Monday, 9 March 2009

Shrine Post: The King Blues

Let's start with a rewind: 1998 (how old was everyone then?). Portsmouth Pyramids centre. It I was my first concert: Bush supported by Flyscreen (God knows who they were.) I can remember it like it was yesterday, I was feeling ill, I had been off school that day but for some reason my parents let me go to the concert anyway. I went with Chris Gore (now two kids, flat in Basingstoke, last spoke to 1 year ago), Chrissie Ingleson (apparent ex-herion addict, last spoke to 8 years ago) and Ian Fergusson (engaged, last spoke to last week). I can't remember which songs they played, but I remember the aura, the emotion and the atmosphere of being in a smokey, sweaty room. More than anything it was magic, it was special more than anything. To know me is to know how I feel about music. It is not just entertainment or time passing to me, it is the most important thing in the world (discounting friends and family), it has the ability to change moods, shift ideals and shape lives. To be at my first concert was truely spiritual.

Since then I have been to so many concert. I have been to hippy rock fests in Cleveland, Ohio, rap gigs in the Czech Republic in the pouring rain, outdoor ska knees-ups in kid playground, Reading festival 9 times... the list continues. I have seen some of the greatest performers ever, hung out with punk legends on tour buses, hung out with a band because I was one of 5 people to turn up to a sold out gig because the advertising posters were mis-dated. Throughout all of this I have not become jaded yet by the moment, the excitement of a coming gig. Last week was not an exception, I was about to see 3 of the best bands around, one I had seen once before I really knew them, one I had not seen but loved on cd and another that are truely one of the most important bands I have discovered. It was "stoked" as they say. Then, on Wednesday night I recieved an email to say that the third band (Anti-Flag) had pulled out of the gig because they had injured themselves. I was gutted, it was truely shaping up to the be one of the best shows ever, now this great band were being replaced by a band called The King Blues.

I needed to know who these cats were so I logged onto Spotify (seriously, check this site out) and listened to some of their music. They were good, actually on cd they were very good. I hoped that it wasn't going to be as bad as I had thought....

Fast forward. Friday night, Camdem town, the Roundhouse (what a venue.) The lights dimmed at 7.30pm and onto the stage came The King Blues.....

From the first note I was blown away. They were how every band should sound. A mixture of reaggae and true punk, they were a proper reflection of the best things in British music from the last 40 years. The lead singer took the stage with such force and power that it was impossible not to watch his every move. In many ways he reminded me of Mike Skinner from the Streets crossed with a Durecell bunny. Half singing, half rapping he told his stories of growing up in London and discovering what the world was like. As a band they had everything, music that was fast, bouncy and in ya face; musicians that played so fast that it was hard to keep up. It was obvious that from the start the audience expected them to prove who they were, within two songs we were all sold. More than anything they had an urgency to thier motives that made them so relevant. When they dedicated a song to the anti-fascist, anti-BNP movement I knew I had truly discovered my new favourite band. If I could have been born at any other time in history it would be so that I could have gone and seen The Clash (as if often said, the only band that really matter), The King Blues were so much like The Clash that it hurt. Joe Strummer would have been skanking in his grave if he could have heard Camdem town jump that night.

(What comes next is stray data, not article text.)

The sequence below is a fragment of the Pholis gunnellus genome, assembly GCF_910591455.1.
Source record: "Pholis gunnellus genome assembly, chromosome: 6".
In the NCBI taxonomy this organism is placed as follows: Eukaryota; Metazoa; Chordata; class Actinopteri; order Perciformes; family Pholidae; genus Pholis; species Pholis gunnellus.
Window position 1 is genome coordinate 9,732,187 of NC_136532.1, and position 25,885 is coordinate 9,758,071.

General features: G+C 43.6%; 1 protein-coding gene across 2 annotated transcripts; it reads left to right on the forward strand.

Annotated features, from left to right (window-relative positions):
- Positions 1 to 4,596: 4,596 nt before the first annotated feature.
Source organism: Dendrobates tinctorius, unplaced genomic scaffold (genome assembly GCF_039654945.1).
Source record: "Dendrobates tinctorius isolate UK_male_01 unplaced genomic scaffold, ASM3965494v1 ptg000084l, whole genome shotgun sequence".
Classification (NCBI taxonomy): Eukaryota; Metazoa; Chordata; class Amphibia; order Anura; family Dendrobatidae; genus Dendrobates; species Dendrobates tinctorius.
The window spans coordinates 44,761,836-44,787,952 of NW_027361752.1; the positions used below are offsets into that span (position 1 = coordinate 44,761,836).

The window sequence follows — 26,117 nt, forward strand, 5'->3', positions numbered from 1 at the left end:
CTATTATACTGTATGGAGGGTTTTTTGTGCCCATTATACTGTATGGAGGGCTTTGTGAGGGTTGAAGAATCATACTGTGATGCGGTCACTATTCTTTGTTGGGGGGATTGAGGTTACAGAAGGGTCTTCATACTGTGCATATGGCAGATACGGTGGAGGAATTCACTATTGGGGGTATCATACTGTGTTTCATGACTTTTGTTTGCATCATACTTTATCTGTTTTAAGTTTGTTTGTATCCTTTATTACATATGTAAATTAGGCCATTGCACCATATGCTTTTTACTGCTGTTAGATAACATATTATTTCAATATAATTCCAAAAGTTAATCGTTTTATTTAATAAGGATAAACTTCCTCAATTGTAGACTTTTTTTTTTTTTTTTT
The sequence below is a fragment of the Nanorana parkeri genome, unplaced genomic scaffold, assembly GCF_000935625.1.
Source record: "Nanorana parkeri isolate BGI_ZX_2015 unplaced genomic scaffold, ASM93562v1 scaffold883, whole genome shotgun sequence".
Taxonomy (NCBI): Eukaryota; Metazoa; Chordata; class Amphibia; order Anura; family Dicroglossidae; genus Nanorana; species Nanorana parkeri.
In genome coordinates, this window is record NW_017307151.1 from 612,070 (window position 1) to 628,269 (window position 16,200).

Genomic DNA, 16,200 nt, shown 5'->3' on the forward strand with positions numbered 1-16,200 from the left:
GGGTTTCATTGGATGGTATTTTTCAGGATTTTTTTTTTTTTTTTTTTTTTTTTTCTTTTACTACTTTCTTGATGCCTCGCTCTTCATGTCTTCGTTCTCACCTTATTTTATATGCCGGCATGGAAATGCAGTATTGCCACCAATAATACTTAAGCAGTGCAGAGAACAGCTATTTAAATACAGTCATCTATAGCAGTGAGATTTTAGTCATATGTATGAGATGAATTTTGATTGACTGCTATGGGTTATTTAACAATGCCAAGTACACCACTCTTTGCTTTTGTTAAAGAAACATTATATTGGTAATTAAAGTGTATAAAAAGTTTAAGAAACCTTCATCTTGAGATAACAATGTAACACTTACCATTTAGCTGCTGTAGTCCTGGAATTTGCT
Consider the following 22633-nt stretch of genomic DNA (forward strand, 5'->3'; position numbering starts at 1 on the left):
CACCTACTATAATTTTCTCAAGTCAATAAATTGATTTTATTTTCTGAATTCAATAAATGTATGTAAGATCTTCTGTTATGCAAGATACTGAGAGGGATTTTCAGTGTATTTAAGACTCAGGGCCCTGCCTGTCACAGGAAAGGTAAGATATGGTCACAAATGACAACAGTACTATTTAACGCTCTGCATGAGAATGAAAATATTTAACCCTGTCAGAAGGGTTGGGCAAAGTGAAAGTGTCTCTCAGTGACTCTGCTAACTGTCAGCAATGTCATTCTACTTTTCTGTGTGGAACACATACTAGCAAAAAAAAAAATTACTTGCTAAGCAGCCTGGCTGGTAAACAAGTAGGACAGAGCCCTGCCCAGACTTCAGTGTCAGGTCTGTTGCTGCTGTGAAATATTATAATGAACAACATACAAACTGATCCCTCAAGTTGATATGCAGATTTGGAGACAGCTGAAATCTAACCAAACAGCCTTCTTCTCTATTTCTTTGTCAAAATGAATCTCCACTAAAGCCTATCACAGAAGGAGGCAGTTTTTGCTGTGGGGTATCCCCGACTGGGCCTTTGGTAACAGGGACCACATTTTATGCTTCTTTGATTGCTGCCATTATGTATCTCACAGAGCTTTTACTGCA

The rest of the bill was equally special, but knowing that I had made acquaintance with a new band was the greatest feeling ever. It was like I was 15 again.

This is my Shrine Post because is anyone can make a 26 year old feel like this over music still, there is hope for the world.


magnoliaMAM said...

Thanks for your review mate. Much appreciated.
Please go to
and hit the sign up button and we'll keep you in touch with gigs and releases and such like.

There's a MySpace page too

best wishes

Dave Wibberley (The King Blues - manager)

Robert Black Eyes said...

Got listening to this band as soon as you showed me that song 'Get the girl save the world' and lurved it!

Living ledgend.

Rachel said...

Will try and listen to their music sometime, sounds worth checking out.

Ps. Chris - 2 kids?!

Skin_and_Bones said...

They are amazing i hear them a while ago. A band that i really like is Alkaline trio
give them a listen they are to good to put into words when you see them live. Or they were to me.
have fun dougie
this is phil